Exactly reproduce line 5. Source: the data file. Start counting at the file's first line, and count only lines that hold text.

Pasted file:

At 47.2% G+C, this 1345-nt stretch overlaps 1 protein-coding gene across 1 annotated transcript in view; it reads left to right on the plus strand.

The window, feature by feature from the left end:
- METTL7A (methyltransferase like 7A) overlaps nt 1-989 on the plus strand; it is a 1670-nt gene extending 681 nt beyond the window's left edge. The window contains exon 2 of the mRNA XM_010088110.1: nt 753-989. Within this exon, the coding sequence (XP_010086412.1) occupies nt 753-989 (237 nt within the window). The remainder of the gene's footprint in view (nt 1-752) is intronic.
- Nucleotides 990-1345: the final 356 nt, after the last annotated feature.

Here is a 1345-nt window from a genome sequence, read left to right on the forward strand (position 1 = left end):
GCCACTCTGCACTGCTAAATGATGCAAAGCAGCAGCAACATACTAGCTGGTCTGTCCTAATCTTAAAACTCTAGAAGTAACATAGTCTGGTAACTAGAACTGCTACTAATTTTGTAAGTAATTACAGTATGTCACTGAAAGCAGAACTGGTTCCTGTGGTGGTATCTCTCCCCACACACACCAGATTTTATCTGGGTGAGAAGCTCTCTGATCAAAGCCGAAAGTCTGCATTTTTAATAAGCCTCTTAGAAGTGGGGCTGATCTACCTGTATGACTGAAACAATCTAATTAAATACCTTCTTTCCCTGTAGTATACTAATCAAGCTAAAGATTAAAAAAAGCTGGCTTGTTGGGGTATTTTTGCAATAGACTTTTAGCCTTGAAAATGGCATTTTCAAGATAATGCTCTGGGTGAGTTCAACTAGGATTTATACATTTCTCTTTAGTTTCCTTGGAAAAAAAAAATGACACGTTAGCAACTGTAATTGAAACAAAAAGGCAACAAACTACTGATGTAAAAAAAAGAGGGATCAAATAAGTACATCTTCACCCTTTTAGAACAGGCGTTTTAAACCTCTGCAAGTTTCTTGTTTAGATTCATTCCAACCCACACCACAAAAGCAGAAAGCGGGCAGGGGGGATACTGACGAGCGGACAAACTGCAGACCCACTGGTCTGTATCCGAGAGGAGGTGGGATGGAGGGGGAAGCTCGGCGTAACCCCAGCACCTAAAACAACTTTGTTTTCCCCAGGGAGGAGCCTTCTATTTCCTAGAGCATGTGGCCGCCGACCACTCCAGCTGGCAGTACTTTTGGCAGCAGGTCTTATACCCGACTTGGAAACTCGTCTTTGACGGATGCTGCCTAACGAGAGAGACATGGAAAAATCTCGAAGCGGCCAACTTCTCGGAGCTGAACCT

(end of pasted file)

Here is a 1345-nt window from a genome sequence, read left to right on the forward strand (position 1 = left end):